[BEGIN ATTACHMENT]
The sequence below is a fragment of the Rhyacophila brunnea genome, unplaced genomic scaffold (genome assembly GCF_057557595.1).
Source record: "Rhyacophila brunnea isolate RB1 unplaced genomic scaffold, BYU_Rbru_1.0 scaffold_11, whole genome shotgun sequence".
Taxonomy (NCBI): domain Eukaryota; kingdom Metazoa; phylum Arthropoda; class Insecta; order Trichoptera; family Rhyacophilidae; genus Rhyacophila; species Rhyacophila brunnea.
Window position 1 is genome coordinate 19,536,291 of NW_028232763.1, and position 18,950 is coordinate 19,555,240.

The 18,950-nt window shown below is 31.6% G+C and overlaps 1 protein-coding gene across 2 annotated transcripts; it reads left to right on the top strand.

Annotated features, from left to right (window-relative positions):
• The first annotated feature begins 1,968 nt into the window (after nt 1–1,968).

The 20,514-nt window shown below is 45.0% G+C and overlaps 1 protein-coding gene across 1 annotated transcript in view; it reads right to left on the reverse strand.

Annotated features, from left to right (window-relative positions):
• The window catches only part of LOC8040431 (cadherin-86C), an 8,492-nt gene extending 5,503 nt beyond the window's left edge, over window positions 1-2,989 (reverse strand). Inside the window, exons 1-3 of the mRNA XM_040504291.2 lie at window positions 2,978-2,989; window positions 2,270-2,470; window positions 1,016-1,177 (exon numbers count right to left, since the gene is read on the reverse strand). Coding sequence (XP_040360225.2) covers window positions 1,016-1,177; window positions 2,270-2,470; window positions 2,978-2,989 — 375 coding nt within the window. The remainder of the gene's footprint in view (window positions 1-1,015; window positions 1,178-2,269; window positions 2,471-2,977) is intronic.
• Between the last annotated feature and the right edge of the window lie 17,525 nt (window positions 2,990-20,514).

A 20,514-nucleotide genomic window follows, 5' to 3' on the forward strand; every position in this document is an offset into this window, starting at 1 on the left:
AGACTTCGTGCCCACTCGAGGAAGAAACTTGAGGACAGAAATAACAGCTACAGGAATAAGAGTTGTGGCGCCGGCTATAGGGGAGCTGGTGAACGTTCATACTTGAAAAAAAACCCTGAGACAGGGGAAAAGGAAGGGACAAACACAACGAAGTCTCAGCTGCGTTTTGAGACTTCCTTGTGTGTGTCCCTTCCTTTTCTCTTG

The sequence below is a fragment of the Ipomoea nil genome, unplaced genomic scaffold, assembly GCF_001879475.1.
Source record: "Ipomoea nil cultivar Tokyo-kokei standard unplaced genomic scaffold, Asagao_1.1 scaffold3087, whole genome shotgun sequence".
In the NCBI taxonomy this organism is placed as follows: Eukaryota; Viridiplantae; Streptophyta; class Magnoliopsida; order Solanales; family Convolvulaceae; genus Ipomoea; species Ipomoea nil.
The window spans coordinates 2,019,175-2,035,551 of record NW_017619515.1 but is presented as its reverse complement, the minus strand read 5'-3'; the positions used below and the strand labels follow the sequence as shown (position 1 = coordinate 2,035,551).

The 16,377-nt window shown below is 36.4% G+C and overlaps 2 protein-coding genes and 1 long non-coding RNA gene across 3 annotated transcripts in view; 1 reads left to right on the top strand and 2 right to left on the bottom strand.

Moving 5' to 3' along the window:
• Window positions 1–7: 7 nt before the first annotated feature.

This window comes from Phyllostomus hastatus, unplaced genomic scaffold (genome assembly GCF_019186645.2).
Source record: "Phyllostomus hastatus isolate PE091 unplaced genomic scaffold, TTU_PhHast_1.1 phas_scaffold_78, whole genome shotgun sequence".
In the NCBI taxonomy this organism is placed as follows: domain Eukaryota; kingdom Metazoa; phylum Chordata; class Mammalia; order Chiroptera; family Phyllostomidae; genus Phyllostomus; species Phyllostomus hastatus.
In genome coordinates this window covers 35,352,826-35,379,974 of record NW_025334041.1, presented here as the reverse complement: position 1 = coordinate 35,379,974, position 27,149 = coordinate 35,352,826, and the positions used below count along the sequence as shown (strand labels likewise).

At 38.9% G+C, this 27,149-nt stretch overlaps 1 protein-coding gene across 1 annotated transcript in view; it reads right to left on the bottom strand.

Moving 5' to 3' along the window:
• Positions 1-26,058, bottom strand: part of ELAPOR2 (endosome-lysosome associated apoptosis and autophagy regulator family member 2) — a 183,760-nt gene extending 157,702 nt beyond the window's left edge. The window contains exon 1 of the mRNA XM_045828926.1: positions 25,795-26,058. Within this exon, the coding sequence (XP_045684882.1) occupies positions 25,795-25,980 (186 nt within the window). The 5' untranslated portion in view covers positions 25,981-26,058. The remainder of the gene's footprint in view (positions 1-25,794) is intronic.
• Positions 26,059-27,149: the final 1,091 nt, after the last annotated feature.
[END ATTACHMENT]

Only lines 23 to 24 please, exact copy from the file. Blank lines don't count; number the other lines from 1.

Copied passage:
In the NCBI taxonomy this organism is placed as follows: domain Eukaryota; kingdom Metazoa; phylum Chordata; class Mammalia; order Chiroptera; family Phyllostomidae; genus Phyllostomus; species Phyllostomus hastatus.
In genome coordinates this window covers 35,352,826-35,379,974 of record NW_025334041.1, presented here as the reverse complement: position 1 = coordinate 35,379,974, position 27,149 = coordinate 35,352,826, and the positions used below count along the sequence as shown (strand labels likewise).